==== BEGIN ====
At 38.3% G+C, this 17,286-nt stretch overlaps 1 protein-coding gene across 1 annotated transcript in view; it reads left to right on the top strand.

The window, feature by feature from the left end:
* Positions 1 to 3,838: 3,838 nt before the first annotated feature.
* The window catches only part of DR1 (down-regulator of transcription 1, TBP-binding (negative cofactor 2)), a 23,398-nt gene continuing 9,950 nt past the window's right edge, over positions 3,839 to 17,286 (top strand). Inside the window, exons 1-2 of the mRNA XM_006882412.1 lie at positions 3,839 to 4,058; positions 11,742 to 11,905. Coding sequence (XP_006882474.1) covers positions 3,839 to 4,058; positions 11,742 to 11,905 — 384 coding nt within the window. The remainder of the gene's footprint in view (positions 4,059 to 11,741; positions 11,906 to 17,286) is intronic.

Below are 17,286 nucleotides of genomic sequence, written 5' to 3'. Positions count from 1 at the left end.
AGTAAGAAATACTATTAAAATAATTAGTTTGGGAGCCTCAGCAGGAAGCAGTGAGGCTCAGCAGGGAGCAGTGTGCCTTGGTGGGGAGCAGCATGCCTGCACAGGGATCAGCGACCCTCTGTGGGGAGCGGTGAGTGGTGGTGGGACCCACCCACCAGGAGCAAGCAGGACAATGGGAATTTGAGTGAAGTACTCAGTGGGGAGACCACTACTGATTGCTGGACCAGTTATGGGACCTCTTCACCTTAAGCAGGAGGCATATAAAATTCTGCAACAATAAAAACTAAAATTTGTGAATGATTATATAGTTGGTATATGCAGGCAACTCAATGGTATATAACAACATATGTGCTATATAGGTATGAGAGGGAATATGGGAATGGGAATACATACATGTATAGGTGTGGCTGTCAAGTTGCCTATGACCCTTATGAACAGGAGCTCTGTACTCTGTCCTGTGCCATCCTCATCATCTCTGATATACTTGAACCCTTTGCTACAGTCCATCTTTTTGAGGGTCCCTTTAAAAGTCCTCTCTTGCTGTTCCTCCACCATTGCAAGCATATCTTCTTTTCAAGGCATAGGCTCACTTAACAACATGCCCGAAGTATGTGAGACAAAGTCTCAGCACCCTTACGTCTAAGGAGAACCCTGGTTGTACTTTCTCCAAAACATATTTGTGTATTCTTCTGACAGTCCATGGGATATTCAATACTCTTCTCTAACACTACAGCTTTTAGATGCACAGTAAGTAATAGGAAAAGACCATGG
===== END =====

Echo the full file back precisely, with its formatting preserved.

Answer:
At 38.3% G+C, this 17,286-nt stretch overlaps 1 protein-coding gene across 1 annotated transcript in view; it reads left to right on the top strand.

The window, feature by feature from the left end:
* Positions 1 to 3,838: 3,838 nt before the first annotated feature.
* The window catches only part of DR1 (down-regulator of transcription 1, TBP-binding (negative cofactor 2)), a 23,398-nt gene continuing 9,950 nt past the window's right edge, over positions 3,839 to 17,286 (top strand). Inside the window, exons 1-2 of the mRNA XM_006882412.1 lie at positions 3,839 to 4,058; positions 11,742 to 11,905. Coding sequence (XP_006882474.1) covers positions 3,839 to 4,058; positions 11,742 to 11,905 — 384 coding nt within the window. The remainder of the gene's footprint in view (positions 4,059 to 11,741; positions 11,906 to 17,286) is intronic.

Below are 17,286 nucleotides of genomic sequence, written 5' to 3'. Positions count from 1 at the left end.
AGTAAGAAATACTATTAAAATAATTAGTTTGGGAGCCTCAGCAGGAAGCAGTGAGGCTCAGCAGGGAGCAGTGTGCCTTGGTGGGGAGCAGCATGCCTGCACAGGGATCAGCGACCCTCTGTGGGGAGCGGTGAGTGGTGGTGGGACCCACCCACCAGGAGCAAGCAGGACAATGGGAATTTGAGTGAAGTACTCAGTGGGGAGACCACTACTGATTGCTGGACCAGTTATGGGACCTCTTCACCTTAAGCAGGAGGCATATAAAATTCTGCAACAATAAAAACTAAAATTTGTGAATGATTATATAGTTGGTATATGCAGGCAACTCAATGGTATATAACAACATATGTGCTATATAGGTATGAGAGGGAATATGGGAATGGGAATACATACATGTATAGGTGTGGCTGTCAAGTTGCCTATGACCCTTATGAACAGGAGCTCTGTACTCTGTCCTGTGCCATCCTCATCATCTCTGATATACTTGAACCCTTTGCTACAGTCCATCTTTTTGAGGGTCCCTTTAAAAGTCCTCTCTTGCTGTTCCTCCACCATTGCAAGCATATCTTCTTTTCAAGGCATAGGCTCACTTAACAACATGCCCGAAGTATGTGAGACAAAGTCTCAGCACCCTTACGTCTAAGGAGAACCCTGGTTGTACTTTCTCCAAAACATATTTGTGTATTCTTCTGACAGTCCATGGGATATTCAATACTCTTCTCTAACACTACAGCTTTTAGATGCACAGTAAGTAATAGGAAAAGACCATGG